The same holds true of text corpora, in the sense that the original text usually has an external source, and is considered to be an immutable artifact.
Any transformations of that artifact which involve human judgment — even something as simple as tokenization — are subject to later revision, thus it is important to retain the source material in a form that is as close to the original as possible.
We can also construct special tabulations (known as paradigms) to illustrate contrasts and systematic variation, as shown in 1.3 for three verbs. At the most abstract level, a text is a representation of a real or fictional speech event, and the time-course of that event carries over into the text itself.
A text could be a small unit, such as a word or sentence, or a complete narrative or dialogue.
Like the Brown Corpus, which displays a balanced selection of text genres and sources, TIMIT includes a balanced selection of dialects, speakers, and materials.
For each of eight dialect regions, 50 male and female speakers having a range of ages and educational backgrounds each read ten carefully chosen sentences.
It could also be a phrasal lexicon, where the key field is a phrase rather than a single word.
A thesaurus also consists of record-structured data, where we look up entries via non-key fields that correspond to topics.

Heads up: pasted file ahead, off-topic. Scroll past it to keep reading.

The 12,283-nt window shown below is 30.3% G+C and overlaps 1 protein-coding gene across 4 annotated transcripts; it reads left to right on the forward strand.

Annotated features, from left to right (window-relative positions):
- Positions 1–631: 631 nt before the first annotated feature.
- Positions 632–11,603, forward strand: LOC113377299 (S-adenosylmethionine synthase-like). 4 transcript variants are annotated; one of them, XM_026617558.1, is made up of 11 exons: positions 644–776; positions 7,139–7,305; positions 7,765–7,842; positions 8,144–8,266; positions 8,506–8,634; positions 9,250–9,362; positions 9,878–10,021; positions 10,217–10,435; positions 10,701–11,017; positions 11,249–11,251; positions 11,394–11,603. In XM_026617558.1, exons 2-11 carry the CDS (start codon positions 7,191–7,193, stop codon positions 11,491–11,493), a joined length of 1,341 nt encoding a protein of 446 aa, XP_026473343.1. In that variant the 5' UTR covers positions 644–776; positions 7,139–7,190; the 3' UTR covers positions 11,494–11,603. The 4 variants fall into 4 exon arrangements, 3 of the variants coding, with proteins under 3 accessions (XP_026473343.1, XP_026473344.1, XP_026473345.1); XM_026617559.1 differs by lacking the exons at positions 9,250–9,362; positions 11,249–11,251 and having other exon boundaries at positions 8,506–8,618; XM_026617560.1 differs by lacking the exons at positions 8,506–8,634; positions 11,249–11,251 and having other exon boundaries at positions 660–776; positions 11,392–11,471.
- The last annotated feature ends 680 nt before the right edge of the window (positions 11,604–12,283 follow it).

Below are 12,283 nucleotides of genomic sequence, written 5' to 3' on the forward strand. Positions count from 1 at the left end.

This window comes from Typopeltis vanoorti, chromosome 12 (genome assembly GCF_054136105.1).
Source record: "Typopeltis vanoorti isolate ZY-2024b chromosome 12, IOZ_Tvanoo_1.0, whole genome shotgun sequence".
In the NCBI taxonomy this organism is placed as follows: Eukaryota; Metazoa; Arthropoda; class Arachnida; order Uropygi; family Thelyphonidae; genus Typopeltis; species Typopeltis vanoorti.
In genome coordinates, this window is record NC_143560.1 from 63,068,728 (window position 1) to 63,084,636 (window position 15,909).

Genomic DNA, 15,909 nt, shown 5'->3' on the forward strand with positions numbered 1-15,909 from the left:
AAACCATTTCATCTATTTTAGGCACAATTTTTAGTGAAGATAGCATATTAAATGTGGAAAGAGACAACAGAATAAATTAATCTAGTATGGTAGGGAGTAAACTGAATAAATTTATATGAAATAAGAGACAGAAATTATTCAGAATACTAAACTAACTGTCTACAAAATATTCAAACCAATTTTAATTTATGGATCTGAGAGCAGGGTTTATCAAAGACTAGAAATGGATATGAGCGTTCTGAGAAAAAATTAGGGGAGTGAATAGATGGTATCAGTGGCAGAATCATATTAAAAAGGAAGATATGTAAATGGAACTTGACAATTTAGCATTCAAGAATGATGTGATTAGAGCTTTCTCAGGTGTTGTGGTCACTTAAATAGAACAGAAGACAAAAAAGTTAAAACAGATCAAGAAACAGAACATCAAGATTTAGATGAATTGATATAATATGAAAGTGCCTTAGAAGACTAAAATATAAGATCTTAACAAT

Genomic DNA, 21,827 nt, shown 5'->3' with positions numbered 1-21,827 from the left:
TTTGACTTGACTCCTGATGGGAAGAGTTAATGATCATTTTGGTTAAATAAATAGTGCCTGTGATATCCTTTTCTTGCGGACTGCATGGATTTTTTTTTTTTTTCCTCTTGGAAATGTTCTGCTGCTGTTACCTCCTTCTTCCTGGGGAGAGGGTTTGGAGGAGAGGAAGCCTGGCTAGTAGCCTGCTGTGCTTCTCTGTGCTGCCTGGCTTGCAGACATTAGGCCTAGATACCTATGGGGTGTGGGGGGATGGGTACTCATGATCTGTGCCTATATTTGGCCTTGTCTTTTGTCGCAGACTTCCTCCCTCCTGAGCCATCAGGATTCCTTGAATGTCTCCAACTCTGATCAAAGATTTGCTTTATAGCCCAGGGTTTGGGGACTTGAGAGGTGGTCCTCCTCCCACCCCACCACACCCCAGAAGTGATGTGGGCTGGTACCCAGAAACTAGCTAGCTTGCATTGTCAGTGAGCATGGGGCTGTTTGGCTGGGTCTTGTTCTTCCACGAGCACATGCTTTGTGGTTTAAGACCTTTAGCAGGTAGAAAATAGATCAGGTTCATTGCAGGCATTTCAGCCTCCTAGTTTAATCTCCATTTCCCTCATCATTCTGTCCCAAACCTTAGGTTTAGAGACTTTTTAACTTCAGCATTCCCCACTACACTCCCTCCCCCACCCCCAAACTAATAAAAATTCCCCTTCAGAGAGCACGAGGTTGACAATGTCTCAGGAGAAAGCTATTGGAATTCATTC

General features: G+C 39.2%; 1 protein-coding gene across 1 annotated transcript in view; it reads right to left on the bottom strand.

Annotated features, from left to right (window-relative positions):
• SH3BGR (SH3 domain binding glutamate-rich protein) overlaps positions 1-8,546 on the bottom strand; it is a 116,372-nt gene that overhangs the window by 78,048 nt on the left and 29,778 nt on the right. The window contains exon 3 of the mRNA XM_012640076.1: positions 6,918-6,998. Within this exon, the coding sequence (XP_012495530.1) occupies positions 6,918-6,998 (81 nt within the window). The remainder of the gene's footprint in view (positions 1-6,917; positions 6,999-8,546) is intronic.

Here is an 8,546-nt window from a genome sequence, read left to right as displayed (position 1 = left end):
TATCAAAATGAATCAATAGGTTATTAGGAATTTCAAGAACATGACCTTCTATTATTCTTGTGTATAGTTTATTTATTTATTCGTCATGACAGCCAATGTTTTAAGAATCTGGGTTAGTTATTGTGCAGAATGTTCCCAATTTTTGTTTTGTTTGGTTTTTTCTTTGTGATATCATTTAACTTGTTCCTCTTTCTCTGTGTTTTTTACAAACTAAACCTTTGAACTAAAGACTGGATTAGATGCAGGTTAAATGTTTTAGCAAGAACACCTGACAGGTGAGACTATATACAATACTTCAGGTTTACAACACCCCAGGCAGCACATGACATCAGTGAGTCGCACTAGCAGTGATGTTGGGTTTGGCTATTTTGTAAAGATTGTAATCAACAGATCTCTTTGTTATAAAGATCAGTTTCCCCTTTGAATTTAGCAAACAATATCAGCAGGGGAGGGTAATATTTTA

As we saw in 2., most lexical resources can be represented using a record structure, i.e. A lexical resource could be a conventional dictionary or comparative wordlist, as illustrated.
Five of the sentences read by each speaker are also read by six other speakers (for comparability).
The remaining three sentences read by each speaker were unique to that speaker (for coverage). You can access its documentation in the usual way, using This gives us a sense of what a speech processing system would have to do in producing or recognizing speech in this particular dialect (New England).
TIMIT was developed by a consortium including Texas Instruments and MIT, from which it derives its name.
It was designed to provide data for the acquisition of acoustic-phonetic knowledge and to support the development and evaluation of automatic speech recognition systems.